3  Litter Night    D Autumn
4     Log Night    D Autumn
5  Litter   Day    G Autumn
6     Log   Day    G Autumn
7  Litter Night    G Autumn
8     Log Night    G Autumn
9  Litter   Day    H Autumn
10    Log   Day    H Autumn
11 Litter Night    H Autumn
12    Log Night    H Autumn
13 Litter   Day    K Autumn
14    Log   Day    K Autumn
15 Litter Night    K Autumn
16    Log Night    K Autumn
17 Litter   Day    L Autumn
18    Log   Day    L Autumn
19 Litter Night    L Autumn
20    Log Night    L Autumn
21 Litter   Day    N Autumn
22    Log   Day    N Autumn
23 Litter Night    N Autumn
24    Log Night    N Autumn
25 Litter   Day    D Spring
26    Log   Day    D Spring
27 Litter Night    D Spring
28    Log Night    D Spring
29 Litter   Day    G Spring
30    Log   Day    G Spring
31 Litter Night    G Spring
32    Log Night    G Spring
33 Litter   Day    H Spring
34    Log   Day    H Spring
35 Litter Night    H Spring
36    Log Night    H Spring
37 Litter   Day    K Spring
38    Log   Day    K Spring
39 Litter Night    K Spring
40    Log Night    K Spring
41 Litter   Day    L Spring
42    Log   Day    L Spring
43 Litter Night    L Spring
44    Log Night    L Spring
45 Litter   Day    N Spring
46    Log   Day    N Spring
47 Litter Night    N Spring
48    Log Night    N Spring


The model equation I listed above is in effect a collection of 48 model equations (one model for each of the 48 combinations). So, if you wanted to, you could go through each of the combinations I listed above and determine what the equation would look like for that combination.

For example, let's say that you are concerned with the first combination, for which:

• Habitat = Litter (hence HabitatLog = 0);
• Time = Day (hence TimeNight=0);
• Site = D (hence SiteG = 0, SiteH = 0, SiteK = 0, SiteL = 0, SiteN = 0);
• Season = Autumn (hence SeasonSpring = 0).

Then the model equation for the first combination would become:

log (odds of species presence) = beta0 +
beta1*0 +
beta2*0 +
beta3*0 +
beta4*0 +
beta5*0 +
beta6*0 +
beta7*0 +
beta8*0 +
beta9*0*0


or, equivalently,

log (odds of species presence) = beta0.


In other words, beta0 represents the log odds of species presence when Habitat = Litter, Time = Day, Site = D and Season = Autumn.

As another example, if you were concerned with the model equation for the second combination, then:

• Habitat = Log (hence HabitatLog = 1);
• Time = Day (hence TimeNight=0);
• Site = D (hence SiteG = 0, SiteH = 0, SiteK = 0, SiteL = 0, SiteN = 0);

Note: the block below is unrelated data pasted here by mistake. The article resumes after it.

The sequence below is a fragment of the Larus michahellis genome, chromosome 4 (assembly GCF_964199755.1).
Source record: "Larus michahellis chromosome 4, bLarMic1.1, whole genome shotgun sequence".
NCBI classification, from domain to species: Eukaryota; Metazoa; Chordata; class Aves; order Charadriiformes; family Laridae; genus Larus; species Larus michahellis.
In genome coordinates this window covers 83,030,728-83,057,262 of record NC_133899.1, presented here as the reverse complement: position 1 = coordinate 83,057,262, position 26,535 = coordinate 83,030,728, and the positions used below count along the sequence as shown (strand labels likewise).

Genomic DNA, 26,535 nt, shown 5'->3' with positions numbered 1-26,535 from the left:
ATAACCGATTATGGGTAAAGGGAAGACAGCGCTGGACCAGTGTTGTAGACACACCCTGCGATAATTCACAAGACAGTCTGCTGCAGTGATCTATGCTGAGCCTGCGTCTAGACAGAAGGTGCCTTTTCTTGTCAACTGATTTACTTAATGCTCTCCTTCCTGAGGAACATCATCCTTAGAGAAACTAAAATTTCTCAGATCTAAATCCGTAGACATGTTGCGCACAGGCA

• Season = Autumn (hence SeasonSpring = 0).

The model equation for the second combination would then become:

log (odds of species presence) = beta0 +
beta1*1 +
beta2*0 +
beta3*0 +
beta4*0 +
beta5*0 +
beta6*0 +
beta7*0 +
beta8*0 +
beta9*1*0


or, equivalently,

log (odds of species presence) = beta0 + beta1


In other words, beta0 + beta1 represents the log odds of species presence when Habitat = Log, Time = Day, Site = D and Season = Autumn.

Furthermore, beta1 = (beta0 + beta1) - beta0 represents the difference in the log odds of species presence between the Log and Litter habitats assuming Time = Day, Site = D and Season = Autumn.

I am not saying you have to spell out all 48 model equations, but it helps to know how to map out the R output to the underlying model.

Your model is stating that the effect of Habitat on log odds of species presence depends on Time, all else in the model being the same. In other words, for the same site and season, the effect of Habitat on log odds of species presence in the Autumn is different from the one in the Spring.

The effect of Habitat is given by the coefficient of the quantity obtained by grouping all terms which involve HabitatLog in the model:

(beta1 + beta9*TimeNight)*HabitatLog

Thus, you can see that the effect of Habitat depends on TimeNight:

• If TimeNight=0, the effect of Habitat is given by beta1;
• If TimeNight=1, the effect of Habitat is given by beta1 + beta9.

In other words, for the same site and the same season, changing the habitat from Litter to Log when Time = Day is associated with a change in the log odds of species presence of beta1 units, assuming all else in the model is the same. On the other hand, for the same site and the same season, changing the habitat from Litter to Log when Time = Night is associated with a change in the log odds of species presence of beta1 + beta9 units, assuming all else in the model is the same. Note that it doesn't matter what site and what season you are considering - the effects described here would be the same whether you are looking at Site = D and Season = Spring, Site = G and Season = Autumn, etc.

Of course, you can exponentiate the coefficients beta1 and beta1 + beta9 to express the effects on the odds scale, rather than the log odds scale.

You can't NOT include the effect of Season and Site, since you are controlling for them in your model. Like I said, the effect of Habitat (controlling for Season and Site) depends on Time.

I hope this answers your questions, but see the above Disclaimer.

The coefficients beta0, beta1, ..., beta9 are unknown but you have estimated them from the data. For example, beta0 was estimated to be -3.06306004, beta1 was estimated to be 0.27193202, and so on.

• Thank-you so much. That clears things up - so, the only way to obtain the effect of Litter at Night regardless of site and season is to exclude them from the model. – Grubbmeister Jan 29 at 23:28
• Yes, that's pretty much what you have to do - exclude site and season from the model. Then say something like: ignoring the effect of site and season, the effect of habitat on log odds of species presence is ... etc. – Isabella Ghement Jan 30 at 1:00
• I've been thinking. Could I solve the equation for each combination of the effect I am interested in, then plot the average coefficient of all those combinations? For instance, to plot the overall effect of litter during the day in autumn, I would solve the equation for each of the six sites, then plot an average of those six numbers? Is that a legitimate way to represent the information? – Grubbmeister Jan 30 at 4:09
• What are your research questions? The model and its interpretation should reflect the research questions. – Isabella Ghement Jan 30 at 5:32
• I have created a new question, since it's getting beyond the OP, which hopefully answers the question above: stats.stackexchange.com/questions/389868/… – Grubbmeister Jan 30 at 5:41